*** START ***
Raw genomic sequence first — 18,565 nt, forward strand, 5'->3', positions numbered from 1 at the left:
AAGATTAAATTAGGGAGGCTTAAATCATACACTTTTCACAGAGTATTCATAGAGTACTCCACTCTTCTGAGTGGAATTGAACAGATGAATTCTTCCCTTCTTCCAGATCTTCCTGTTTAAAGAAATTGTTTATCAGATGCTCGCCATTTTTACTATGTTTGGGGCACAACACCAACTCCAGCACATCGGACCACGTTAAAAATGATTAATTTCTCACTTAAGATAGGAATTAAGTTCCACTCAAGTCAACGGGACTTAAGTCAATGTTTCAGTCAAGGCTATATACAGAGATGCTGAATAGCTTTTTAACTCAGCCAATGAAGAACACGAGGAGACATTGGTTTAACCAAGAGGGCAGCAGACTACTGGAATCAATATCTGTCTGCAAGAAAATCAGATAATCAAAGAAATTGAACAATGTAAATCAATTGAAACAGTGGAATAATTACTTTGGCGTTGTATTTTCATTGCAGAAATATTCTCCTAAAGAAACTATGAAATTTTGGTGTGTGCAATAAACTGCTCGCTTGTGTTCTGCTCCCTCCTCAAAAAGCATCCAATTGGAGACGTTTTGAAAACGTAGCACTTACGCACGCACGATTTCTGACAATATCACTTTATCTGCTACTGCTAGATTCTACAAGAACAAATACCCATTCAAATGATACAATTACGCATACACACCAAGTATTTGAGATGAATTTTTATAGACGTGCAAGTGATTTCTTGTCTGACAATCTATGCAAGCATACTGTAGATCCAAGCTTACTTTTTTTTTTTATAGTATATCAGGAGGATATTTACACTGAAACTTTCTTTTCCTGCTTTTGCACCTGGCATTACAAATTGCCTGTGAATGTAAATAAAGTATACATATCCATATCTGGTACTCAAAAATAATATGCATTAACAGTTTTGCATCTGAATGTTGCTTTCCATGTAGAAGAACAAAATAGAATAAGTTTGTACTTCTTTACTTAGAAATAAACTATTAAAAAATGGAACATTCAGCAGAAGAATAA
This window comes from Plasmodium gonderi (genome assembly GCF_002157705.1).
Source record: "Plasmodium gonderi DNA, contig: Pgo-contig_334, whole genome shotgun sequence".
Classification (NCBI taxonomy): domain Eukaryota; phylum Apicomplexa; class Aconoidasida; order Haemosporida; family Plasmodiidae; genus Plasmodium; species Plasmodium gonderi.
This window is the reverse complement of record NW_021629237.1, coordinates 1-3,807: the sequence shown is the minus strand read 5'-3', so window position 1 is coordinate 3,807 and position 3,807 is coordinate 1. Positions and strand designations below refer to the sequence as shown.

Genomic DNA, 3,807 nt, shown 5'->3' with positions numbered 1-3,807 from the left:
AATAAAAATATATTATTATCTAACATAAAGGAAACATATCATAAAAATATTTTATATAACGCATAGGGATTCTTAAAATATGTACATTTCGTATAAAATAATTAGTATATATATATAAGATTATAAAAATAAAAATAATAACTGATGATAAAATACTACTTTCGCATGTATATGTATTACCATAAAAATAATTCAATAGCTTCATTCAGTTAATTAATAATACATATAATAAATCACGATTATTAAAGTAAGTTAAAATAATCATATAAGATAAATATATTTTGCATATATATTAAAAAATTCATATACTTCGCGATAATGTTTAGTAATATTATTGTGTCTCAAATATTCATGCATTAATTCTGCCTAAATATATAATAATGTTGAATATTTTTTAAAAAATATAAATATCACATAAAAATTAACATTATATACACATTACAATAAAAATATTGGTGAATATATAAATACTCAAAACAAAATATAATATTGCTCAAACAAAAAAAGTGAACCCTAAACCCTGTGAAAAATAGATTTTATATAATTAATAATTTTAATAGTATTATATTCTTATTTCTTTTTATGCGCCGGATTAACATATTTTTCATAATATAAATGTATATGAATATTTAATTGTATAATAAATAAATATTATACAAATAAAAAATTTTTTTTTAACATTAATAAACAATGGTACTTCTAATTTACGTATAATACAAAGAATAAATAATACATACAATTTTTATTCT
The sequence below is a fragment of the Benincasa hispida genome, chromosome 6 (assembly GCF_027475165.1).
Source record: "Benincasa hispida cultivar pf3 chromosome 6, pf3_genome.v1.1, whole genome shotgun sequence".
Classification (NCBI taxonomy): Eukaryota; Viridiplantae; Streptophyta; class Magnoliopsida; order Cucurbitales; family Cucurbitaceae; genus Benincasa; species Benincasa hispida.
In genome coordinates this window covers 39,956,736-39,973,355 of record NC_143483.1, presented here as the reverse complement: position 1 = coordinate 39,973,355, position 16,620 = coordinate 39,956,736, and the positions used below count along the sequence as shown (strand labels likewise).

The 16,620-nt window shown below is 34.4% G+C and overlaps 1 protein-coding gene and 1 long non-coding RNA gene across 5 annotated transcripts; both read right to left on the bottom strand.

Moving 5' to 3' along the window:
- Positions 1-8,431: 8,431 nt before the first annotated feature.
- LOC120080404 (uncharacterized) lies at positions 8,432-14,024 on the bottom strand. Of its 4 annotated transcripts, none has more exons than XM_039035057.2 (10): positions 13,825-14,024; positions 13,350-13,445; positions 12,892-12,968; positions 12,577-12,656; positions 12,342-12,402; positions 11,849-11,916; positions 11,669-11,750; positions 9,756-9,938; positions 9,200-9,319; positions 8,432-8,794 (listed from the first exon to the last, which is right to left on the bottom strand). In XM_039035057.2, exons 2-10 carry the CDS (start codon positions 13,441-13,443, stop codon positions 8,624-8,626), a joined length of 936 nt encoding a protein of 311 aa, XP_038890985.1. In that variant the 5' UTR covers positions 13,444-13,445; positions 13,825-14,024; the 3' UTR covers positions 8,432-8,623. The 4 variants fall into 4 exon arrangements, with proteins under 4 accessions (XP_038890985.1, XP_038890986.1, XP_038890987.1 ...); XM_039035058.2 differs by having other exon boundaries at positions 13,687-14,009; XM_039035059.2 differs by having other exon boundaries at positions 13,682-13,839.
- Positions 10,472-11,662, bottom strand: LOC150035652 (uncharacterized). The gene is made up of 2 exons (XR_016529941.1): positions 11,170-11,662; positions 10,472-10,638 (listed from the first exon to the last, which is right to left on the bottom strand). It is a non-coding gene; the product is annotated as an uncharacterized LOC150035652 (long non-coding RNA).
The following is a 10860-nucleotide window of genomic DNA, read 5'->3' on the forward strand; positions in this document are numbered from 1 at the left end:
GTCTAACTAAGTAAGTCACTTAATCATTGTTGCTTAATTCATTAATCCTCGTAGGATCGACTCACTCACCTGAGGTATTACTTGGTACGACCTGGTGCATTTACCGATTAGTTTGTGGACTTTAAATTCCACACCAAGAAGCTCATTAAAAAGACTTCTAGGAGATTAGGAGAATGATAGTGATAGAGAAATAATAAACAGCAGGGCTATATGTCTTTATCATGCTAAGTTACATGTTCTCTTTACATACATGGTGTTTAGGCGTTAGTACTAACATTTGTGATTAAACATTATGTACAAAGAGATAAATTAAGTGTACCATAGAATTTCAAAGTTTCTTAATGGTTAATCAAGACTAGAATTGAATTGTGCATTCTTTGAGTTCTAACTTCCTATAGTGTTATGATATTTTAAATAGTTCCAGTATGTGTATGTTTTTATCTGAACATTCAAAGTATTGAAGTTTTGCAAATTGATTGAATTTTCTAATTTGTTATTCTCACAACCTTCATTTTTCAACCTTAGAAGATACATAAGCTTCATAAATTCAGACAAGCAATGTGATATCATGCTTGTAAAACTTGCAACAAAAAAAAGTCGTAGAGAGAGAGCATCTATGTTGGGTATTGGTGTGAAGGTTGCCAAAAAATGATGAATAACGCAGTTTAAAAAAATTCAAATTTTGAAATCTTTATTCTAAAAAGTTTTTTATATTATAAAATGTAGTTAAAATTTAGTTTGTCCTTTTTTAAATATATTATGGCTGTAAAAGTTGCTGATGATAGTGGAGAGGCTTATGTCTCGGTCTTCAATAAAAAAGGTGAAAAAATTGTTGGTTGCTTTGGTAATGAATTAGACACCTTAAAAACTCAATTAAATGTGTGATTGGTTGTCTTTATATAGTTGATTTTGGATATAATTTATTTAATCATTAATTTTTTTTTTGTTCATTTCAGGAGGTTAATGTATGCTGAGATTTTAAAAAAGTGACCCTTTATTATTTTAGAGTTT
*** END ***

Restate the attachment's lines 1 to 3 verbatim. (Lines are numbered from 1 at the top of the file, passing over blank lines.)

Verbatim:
Raw genomic sequence first — 18,565 nt, forward strand, 5'->3', positions numbered from 1 at the left:
AAGATTAAATTAGGGAGGCTTAAATCATACACTTTTCACAGAGTATTCATAGAGTACTCCACTCTTCTGAGTGGAATTGAACAGATGAATTCTTCCCTTCTTCCAGATCTTCCTGTTTAAAGAAATTGTTTATCAGATGCTCGCCATTTTTACTATGTTTGGGGCACAACACCAACTCCAGCACATCGGACCACGTTAAAAATGATTAATTTCTCACTTAAGATAGGAATTAAGTTCCACTCAAGTCAACGGGACTTAAGTCAATGTTTCAGTCAAGGCTATATACAGAGATGCTGAATAGCTTTTTAACTCAGCCAATGAAGAACACGAGGAGACATTGGTTTAACCAAGAGGGCAGCAGACTACTGGAATCAATATCTGTCTGCAAGAAAATCAGATAATCAAAGAAATTGAACAATGTAAATCAATTGAAACAGTGGAATAATTACTTTGGCGTTGTATTTTCATTGCAGAAATATTCTCCTAAAGAAACTATGAAATTTTGGTGTGTGCAATAAACTGCTCGCTTGTGTTCTGCTCCCTCCTCAAAAAGCATCCAATTGGAGACGTTTTGAAAACGTAGCACTTACGCACGCACGATTTCTGACAATATCACTTTATCTGCTACTGCTAGATTCTACAAGAACAAATACCCATTCAAATGATACAATTACGCATACACACCAAGTATTTGAGATGAATTTTTATAGACGTGCAAGTGATTTCTTGTCTGACAATCTATGCAAGCATACTGTAGATCCAAGCTTACTTTTTTTTTTTATAGTATATCAGGAGGATATTTACACTGAAACTTTCTTTTCCTGCTTTTGCACCTGGCATTACAAATTGCCTGTGAATGTAAATAAAGTATACATATCCATATCTGGTACTCAAAAATAATATGCATTAACAGTTTTGCATCTGAATGTTGCTTTCCATGTAGAAGAACAAAATAGAATAAGTTTGTACTTCTTTACTTAGAAATAAACTATTAAAAAATGGAACATTCAGCAGAAGAATAA
This window comes from Plasmodium gonderi (genome assembly GCF_002157705.1).